|Av. Weaning Age (days)||205||203||198||203||196||195|
This is the first year when weaning weights of all full ration lots have been above the weaning weights of all 3/4 ration lots. The three year average weaning weights appear to bear out this year's results. A difference in birth weights may also emerge from the wintering of cows at two levels. We cannot see that we get more calves from the cows which are fed the higher winter ration.
The 1952 calf crop, consisting of twenty steers and twenty heifers, was divided into two uniform lots November 1, 1952, and fed at two levels of feed intake until April 30, 1953, when all were turned out to graze together until October 30, 1953. Corn silage, crested wheatgrass hay and oats constituted a 'normal' ration (lot A) and corn silage with crested wheatgrass hay made up the low level ration (lot B). Table III summarizes the winter and subsequent summer results.
Winter gains were higher in both calf lots during the winter of 1952-53 than in either
of the two preceding winters. We credit this mild winter weather for this. Daily summer
gains and total year's gains were somewhat lower this year than in the preceding year. The
calves which received the better winter ration gained 39 pounds more during the year than
the calves on the low winter ration. This additional 39 pounds of beef cost $12.02 in
winter feed, or $30.82 per cwt. Over the three year period, an average of 41 pounds more
beef was produced by each of the calves on better winter rations and the average feed cost
has been $13.23 more per head than for the low level calves.
|Table III - Two Levels of Winter Feeding Calves followed by Summer Grazing 1952-1953|
|Normal Lot A||Limited Lot B|
|No. Calves per lot||20||20|
|Av. Daily ration, lbs. Nov. 1, 1952-April 30, 1953|
|Crested Wheatgrass Hay||3.79||3.98|
|Av. Initial Wt. Nov. 1, 1952||381||381|
|Av. Wt. April 30, 1953||586||483|
|Av. Winter Gain, lbs.||205||102|
|Av. Daily Winter Gain, lbs.||1.13||.56|
|Av. Final Wt. October 30, 1953||744.0||704.7|
|Av. Summer Gain, lbs.||158||221.7|
|Av. Daily Summer Gain, lbs.||.86||1.21|
|Av. Total Gain, lbs.||363||324|
|Av. Winter Feed Cost per Calf||$39.07||$27.05|
|Feed Cost of the Additional Weight in Lot A - $30.82
Common salt and bonemeal mixed 2:1 were always available in the lots.
Prices used in computation of costs were: silage $10 ton; hay $25 ton, oats $.72 bushel.
|Table IV - Three Year Summary of Beef Calf Wintering Trials November 1, 1950 to October 30, 1953|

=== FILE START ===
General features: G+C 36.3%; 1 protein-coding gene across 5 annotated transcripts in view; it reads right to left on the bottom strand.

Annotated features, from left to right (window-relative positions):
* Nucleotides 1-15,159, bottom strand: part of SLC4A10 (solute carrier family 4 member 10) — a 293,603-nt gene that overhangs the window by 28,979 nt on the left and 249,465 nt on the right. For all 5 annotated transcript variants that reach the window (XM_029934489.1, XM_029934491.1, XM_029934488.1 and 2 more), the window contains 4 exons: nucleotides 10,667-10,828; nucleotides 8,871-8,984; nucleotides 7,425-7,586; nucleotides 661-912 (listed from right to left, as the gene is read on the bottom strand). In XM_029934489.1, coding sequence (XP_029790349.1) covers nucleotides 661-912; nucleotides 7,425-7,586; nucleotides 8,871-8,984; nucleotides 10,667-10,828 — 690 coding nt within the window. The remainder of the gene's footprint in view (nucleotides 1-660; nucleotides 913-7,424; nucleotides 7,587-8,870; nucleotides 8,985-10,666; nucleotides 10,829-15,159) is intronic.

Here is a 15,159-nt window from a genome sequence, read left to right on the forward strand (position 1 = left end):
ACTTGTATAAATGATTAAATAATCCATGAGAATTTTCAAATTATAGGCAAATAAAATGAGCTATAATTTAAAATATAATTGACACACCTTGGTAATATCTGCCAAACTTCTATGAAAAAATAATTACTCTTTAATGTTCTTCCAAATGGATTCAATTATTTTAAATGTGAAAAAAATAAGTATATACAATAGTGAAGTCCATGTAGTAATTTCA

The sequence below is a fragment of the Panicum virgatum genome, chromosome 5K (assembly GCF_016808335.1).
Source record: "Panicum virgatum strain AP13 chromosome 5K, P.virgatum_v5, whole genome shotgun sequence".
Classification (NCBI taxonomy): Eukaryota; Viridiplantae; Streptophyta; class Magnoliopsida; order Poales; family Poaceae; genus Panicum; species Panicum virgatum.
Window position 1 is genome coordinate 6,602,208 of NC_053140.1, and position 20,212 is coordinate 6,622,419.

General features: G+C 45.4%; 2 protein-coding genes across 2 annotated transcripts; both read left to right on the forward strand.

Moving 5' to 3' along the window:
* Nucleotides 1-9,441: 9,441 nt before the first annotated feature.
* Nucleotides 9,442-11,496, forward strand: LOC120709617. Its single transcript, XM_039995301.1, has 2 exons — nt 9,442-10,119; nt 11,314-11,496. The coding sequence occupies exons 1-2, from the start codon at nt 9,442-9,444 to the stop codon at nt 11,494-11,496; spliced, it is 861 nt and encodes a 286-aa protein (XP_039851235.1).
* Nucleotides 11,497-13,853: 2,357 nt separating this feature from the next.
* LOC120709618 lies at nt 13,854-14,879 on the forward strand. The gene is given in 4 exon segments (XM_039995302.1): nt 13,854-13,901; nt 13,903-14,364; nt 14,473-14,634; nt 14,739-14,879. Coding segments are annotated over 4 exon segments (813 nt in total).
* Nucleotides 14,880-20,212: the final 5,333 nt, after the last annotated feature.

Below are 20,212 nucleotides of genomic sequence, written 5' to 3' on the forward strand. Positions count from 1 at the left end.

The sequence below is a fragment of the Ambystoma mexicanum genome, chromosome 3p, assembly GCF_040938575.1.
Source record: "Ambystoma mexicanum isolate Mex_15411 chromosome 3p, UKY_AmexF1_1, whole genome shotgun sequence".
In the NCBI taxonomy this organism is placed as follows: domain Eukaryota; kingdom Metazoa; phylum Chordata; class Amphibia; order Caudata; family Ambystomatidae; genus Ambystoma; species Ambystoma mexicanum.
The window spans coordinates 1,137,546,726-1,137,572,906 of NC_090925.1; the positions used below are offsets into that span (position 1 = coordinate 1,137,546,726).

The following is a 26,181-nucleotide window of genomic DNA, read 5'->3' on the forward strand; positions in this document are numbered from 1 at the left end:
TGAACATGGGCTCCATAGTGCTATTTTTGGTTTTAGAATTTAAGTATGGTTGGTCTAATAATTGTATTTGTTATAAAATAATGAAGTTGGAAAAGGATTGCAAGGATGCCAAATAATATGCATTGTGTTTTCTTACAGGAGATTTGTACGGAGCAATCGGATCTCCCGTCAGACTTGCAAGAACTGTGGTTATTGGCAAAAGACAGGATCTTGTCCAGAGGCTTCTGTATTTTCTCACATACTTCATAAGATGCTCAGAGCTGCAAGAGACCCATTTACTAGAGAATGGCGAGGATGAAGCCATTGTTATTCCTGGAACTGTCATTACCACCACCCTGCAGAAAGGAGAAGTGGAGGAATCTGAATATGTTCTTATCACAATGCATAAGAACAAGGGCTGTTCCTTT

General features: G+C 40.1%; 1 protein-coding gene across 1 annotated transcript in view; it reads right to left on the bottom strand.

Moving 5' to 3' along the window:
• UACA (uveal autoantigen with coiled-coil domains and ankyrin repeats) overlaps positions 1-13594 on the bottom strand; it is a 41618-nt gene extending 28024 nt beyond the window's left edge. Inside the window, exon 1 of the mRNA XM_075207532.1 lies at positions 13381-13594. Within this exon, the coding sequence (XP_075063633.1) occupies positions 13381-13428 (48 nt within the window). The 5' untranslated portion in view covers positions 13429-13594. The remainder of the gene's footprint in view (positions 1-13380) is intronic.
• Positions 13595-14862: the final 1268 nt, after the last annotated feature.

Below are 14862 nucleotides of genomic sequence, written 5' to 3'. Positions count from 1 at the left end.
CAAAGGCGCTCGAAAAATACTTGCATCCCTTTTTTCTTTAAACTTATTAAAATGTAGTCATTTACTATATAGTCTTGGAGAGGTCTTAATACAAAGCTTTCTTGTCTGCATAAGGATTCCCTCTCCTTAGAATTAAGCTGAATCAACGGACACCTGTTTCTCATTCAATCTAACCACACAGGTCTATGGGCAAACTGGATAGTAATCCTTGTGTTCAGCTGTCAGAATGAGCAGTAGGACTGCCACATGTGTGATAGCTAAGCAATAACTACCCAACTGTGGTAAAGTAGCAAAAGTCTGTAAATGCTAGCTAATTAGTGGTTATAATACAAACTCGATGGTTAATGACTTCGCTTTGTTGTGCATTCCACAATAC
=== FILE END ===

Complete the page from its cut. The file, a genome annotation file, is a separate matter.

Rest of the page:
|Normal Ration||Limited Ration|
|Average weight into lots November 1||421||422|
|Average weight out of lots, about May 1||594||506|
|Average daily winter gain||.925||.447|
|Average weight off grass - October 30||770||731|
|Average daily summer gain||.993||1.270|
|Total year's gain per calf||349||308|
|Average winter feed cost per calf||$41.29||$28.06|
|Average feed costs of the 41 pound greater weight in the normal ration lot: 32.27 cents per pound.|
Four lots of beef breeding cows have been wintered for three successive winter on rations of corn silage and hay fed at two levels. Two lots were fed prairie hay and two lots were fed crested wheatgrass hay. Two additional lots of cows have been wintered two winters on a ration of silage, hay, and soybean oil meal.
There appears to be no difference in the performance of the cows between the two types of hay fed; and there is not a definite apparent advantage as yet in feeding soybean oil meal with silage and hay.
There are some differences in performance of the cows between a 'normal' ration of 30 pounds corn silage with 10 pounds hay and low level ration of just 3/4 these amounts of feed. Cows on the lower rations lose weight over winter. Cows on the better rations have slightly heavier calves at birth and at weaning then cows on low winter rations.
Beef calves wintered on a ration of 25 pounds corn silage, 4 pounds crested wheatgrass hay, and 2 pounds oats gain about twice as much over winter as calves fed 20 pounds corn silage and 4 pounds of crested wheatgrass hay. When all these calves are grazed together the following summer, the lower winter ration animals tend to 'catch up' with the better wintered animals. The spread at year's end, however, averages 41 pounds in favor of better winter rations. This 41 pounds more beef on the well wintered calves has cost 32.27 cents per pound in greater winter feed costs.
This summary is only a preliminary report on an experiment which is being continued.